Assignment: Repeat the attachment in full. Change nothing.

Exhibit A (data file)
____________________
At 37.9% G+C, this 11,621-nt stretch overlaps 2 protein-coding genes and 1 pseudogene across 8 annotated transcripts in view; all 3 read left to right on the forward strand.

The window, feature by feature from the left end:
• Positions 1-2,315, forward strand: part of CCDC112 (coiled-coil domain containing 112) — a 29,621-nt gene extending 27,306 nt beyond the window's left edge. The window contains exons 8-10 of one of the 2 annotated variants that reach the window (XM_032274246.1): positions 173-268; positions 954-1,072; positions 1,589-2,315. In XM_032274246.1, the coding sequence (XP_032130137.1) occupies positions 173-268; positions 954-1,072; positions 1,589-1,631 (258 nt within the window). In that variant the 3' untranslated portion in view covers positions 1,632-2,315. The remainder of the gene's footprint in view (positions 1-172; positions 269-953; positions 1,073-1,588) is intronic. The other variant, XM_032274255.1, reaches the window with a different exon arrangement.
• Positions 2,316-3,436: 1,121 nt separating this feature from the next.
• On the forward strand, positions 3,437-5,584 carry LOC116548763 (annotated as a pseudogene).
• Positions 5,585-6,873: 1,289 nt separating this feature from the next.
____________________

At 37.9% G+C, this 11,621-nt stretch overlaps 2 protein-coding genes and 1 pseudogene across 8 annotated transcripts in view; all 3 read left to right on the forward strand.

The window, feature by feature from the left end:
• Positions 1-2,315, forward strand: part of CCDC112 (coiled-coil domain containing 112) — a 29,621-nt gene extending 27,306 nt beyond the window's left edge. The window contains exons 8-10 of one of the 2 annotated variants that reach the window (XM_032274246.1): positions 173-268; positions 954-1,072; positions 1,589-2,315. In XM_032274246.1, the coding sequence (XP_032130137.1) occupies positions 173-268; positions 954-1,072; positions 1,589-1,631 (258 nt within the window). In that variant the 3' untranslated portion in view covers positions 1,632-2,315. The remainder of the gene's footprint in view (positions 1-172; positions 269-953; positions 1,073-1,588) is intronic. The other variant, XM_032274255.1, reaches the window with a different exon arrangement.
• Positions 2,316-3,436: 1,121 nt separating this feature from the next.
• On the forward strand, positions 3,437-5,584 carry LOC116548763 (annotated as a pseudogene).
• Positions 5,585-6,873: 1,289 nt separating this feature from the next.